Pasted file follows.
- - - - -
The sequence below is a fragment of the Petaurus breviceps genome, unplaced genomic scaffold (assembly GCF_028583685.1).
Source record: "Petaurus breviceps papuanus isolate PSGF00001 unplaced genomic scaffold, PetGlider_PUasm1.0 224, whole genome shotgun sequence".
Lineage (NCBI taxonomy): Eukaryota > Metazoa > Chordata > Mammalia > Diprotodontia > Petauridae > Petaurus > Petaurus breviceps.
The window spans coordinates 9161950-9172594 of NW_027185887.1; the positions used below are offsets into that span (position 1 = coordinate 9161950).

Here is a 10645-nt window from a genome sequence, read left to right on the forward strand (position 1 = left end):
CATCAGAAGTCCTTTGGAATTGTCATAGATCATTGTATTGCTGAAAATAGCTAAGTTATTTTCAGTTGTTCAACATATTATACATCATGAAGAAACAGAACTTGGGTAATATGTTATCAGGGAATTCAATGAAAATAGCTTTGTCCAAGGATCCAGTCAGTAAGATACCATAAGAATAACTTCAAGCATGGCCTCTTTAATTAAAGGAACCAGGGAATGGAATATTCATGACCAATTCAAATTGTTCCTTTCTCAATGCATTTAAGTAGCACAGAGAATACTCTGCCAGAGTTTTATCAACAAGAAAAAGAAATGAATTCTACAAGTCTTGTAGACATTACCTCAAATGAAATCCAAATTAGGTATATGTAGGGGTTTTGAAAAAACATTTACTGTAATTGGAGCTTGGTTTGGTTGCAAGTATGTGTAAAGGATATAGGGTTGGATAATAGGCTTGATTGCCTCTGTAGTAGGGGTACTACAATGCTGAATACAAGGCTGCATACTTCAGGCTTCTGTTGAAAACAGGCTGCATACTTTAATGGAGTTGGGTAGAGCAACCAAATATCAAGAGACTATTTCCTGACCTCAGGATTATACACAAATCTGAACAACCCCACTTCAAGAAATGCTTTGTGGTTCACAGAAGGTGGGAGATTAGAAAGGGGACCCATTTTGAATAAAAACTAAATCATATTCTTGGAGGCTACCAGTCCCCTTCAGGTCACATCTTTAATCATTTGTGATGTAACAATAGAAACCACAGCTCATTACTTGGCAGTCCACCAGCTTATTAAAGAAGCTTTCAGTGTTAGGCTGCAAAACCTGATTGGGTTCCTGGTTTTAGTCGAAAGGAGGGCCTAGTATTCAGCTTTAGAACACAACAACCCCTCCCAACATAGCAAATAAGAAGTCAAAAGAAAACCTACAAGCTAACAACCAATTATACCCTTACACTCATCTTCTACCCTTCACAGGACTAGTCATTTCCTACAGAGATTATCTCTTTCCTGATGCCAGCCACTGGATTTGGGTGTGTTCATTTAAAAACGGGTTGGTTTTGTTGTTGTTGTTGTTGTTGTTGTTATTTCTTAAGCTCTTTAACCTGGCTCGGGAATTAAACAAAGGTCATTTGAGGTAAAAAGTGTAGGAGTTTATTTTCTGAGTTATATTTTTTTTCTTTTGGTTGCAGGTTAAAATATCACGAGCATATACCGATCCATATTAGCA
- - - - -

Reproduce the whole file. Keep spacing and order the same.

The sequence below is a fragment of the Petaurus breviceps genome, unplaced genomic scaffold (assembly GCF_028583685.1).
Source record: "Petaurus breviceps papuanus isolate PSGF00001 unplaced genomic scaffold, PetGlider_PUasm1.0 224, whole genome shotgun sequence".
Lineage (NCBI taxonomy): Eukaryota > Metazoa > Chordata > Mammalia > Diprotodontia > Petauridae > Petaurus > Petaurus breviceps.
The window spans coordinates 9161950-9172594 of NW_027185887.1; the positions used below are offsets into that span (position 1 = coordinate 9161950).

Here is a 10645-nt window from a genome sequence, read left to right on the forward strand (position 1 = left end):
CATCAGAAGTCCTTTGGAATTGTCATAGATCATTGTATTGCTGAAAATAGCTAAGTTATTTTCAGTTGTTCAACATATTATACATCATGAAGAAACAGAACTTGGGTAATATGTTATCAGGGAATTCAATGAAAATAGCTTTGTCCAAGGATCCAGTCAGTAAGATACCATAAGAATAACTTCAAGCATGGCCTCTTTAATTAAAGGAACCAGGGAATGGAATATTCATGACCAATTCAAATTGTTCCTTTCTCAATGCATTTAAGTAGCACAGAGAATACTCTGCCAGAGTTTTATCAACAAGAAAAAGAAATGAATTCTACAAGTCTTGTAGACATTACCTCAAATGAAATCCAAATTAGGTATATGTAGGGGTTTTGAAAAAACATTTACTGTAATTGGAGCTTGGTTTGGTTGCAAGTATGTGTAAAGGATATAGGGTTGGATAATAGGCTTGATTGCCTCTGTAGTAGGGGTACTACAATGCTGAATACAAGGCTGCATACTTCAGGCTTCTGTTGAAAACAGGCTGCATACTTTAATGGAGTTGGGTAGAGCAACCAAATATCAAGAGACTATTTCCTGACCTCAGGATTATACACAAATCTGAACAACCCCACTTCAAGAAATGCTTTGTGGTTCACAGAAGGTGGGAGATTAGAAAGGGGACCCATTTTGAATAAAAACTAAATCATATTCTTGGAGGCTACCAGTCCCCTTCAGGTCACATCTTTAATCATTTGTGATGTAACAATAGAAACCACAGCTCATTACTTGGCAGTCCACCAGCTTATTAAAGAAGCTTTCAGTGTTAGGCTGCAAAACCTGATTGGGTTCCTGGTTTTAGTCGAAAGGAGGGCCTAGTATTCAGCTTTAGAACACAACAACCCCTCCCAACATAGCAAATAAGAAGTCAAAAGAAAACCTACAAGCTAACAACCAATTATACCCTTACACTCATCTTCTACCCTTCACAGGACTAGTCATTTCCTACAGAGATTATCTCTTTCCTGATGCCAGCCACTGGATTTGGGTGTGTTCATTTAAAAACGGGTTGGTTTTGTTGTTGTTGTTGTTGTTGTTGTTATTTCTTAAGCTCTTTAACCTGGCTCGGGAATTAAACAAAGGTCATTTGAGGTAAAAAGTGTAGGAGTTTATTTTCTGAGTTATATTTTTTTTCTTTTGGTTGCAGGTTAAAATATCACGAGCATATACCGATCCATATTAGCA